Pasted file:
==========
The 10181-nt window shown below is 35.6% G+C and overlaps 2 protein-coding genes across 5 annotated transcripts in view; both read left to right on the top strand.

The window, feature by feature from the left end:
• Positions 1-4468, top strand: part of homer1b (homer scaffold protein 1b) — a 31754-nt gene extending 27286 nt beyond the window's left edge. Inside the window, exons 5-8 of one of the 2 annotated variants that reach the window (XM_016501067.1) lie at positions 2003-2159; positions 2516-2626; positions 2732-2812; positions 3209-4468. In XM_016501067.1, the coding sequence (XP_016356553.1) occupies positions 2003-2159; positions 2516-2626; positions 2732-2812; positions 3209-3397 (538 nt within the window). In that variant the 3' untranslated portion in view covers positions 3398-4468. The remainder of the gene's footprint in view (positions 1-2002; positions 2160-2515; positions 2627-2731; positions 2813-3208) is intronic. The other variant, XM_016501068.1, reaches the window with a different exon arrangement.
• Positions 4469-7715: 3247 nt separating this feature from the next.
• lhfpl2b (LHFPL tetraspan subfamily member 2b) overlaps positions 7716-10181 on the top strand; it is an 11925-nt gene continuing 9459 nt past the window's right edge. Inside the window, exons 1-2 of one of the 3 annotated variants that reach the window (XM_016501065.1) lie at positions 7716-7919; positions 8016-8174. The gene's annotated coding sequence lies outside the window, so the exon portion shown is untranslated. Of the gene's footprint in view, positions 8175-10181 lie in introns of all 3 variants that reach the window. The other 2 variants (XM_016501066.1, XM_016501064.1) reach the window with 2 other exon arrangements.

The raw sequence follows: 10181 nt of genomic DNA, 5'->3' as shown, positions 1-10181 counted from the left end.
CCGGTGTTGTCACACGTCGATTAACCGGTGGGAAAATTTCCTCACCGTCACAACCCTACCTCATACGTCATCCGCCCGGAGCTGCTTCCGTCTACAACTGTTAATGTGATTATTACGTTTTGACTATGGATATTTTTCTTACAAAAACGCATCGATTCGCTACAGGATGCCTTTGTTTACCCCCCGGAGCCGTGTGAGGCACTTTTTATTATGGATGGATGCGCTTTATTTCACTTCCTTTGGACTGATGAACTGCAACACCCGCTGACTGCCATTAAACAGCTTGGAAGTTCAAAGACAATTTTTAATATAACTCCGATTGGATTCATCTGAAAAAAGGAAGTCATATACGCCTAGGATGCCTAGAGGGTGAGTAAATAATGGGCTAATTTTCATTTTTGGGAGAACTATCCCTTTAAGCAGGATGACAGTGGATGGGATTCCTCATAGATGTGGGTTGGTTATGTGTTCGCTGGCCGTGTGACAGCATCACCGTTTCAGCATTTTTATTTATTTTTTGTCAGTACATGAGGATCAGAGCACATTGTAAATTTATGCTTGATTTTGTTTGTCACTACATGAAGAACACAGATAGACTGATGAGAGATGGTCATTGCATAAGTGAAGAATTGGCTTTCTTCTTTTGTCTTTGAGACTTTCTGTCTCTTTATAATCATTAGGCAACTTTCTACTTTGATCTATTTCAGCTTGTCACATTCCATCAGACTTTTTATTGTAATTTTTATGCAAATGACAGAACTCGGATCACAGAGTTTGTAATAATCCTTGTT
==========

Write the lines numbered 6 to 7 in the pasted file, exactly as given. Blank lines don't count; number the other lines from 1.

The raw sequence follows: 10181 nt of genomic DNA, 5'->3' as shown, positions 1-10181 counted from the left end.
CCGGTGTTGTCACACGTCGATTAACCGGTGGGAAAATTTCCTCACCGTCACAACCCTACCTCATACGTCATCCGCCCGGAGCTGCTTCCGTCTACAACTGTTAATGTGATTATTACGTTTTGACTATGGATATTTTTCTTACAAAAACGCATCGATTCGCTACAGGATGCCTTTGTTTACCCCCCGGAGCCGTGTGAGGCACTTTTTATTATGGATGGATGCGCTTTATTTCACTTCCTTTGGACTGATGAACTGCAACACCCGCTGACTGCCATTAAACAGCTTGGAAGTTCAAAGACAATTTTTAATATAACTCCGATTGGATTCATCTGAAAAAAGGAAGTCATATACGCCTAGGATGCCTAGAGGGTGAGTAAATAATGGGCTAATTTTCATTTTTGGGAGAACTATCCCTTTAAGCAGGATGACAGTGGATGGGATTCCTCATAGATGTGGGTTGGTTATGTGTTCGCTGGCCGTGTGACAGCATCACCGTTTCAGCATTTTTATTTATTTTTTGTCAGTACATGAGGATCAGAGCACATTGTAAATTTATGCTTGATTTTGTTTGTCACTACATGAAGAACACAGATAGACTGATGAGAGATGGTCATTGCATAAGTGAAGAATTGGCTTTCTTCTTTTGTCTTTGAGACTTTCTGTCTCTTTATAATCATTAGGCAACTTTCTACTTTGATCTATTTCAGCTTGTCACATTCCATCAGACTTTTTATTGTAATTTTTATGCAAATGACAGAACTCGGATCACAGAGTTTGTAATAATCCTTGTT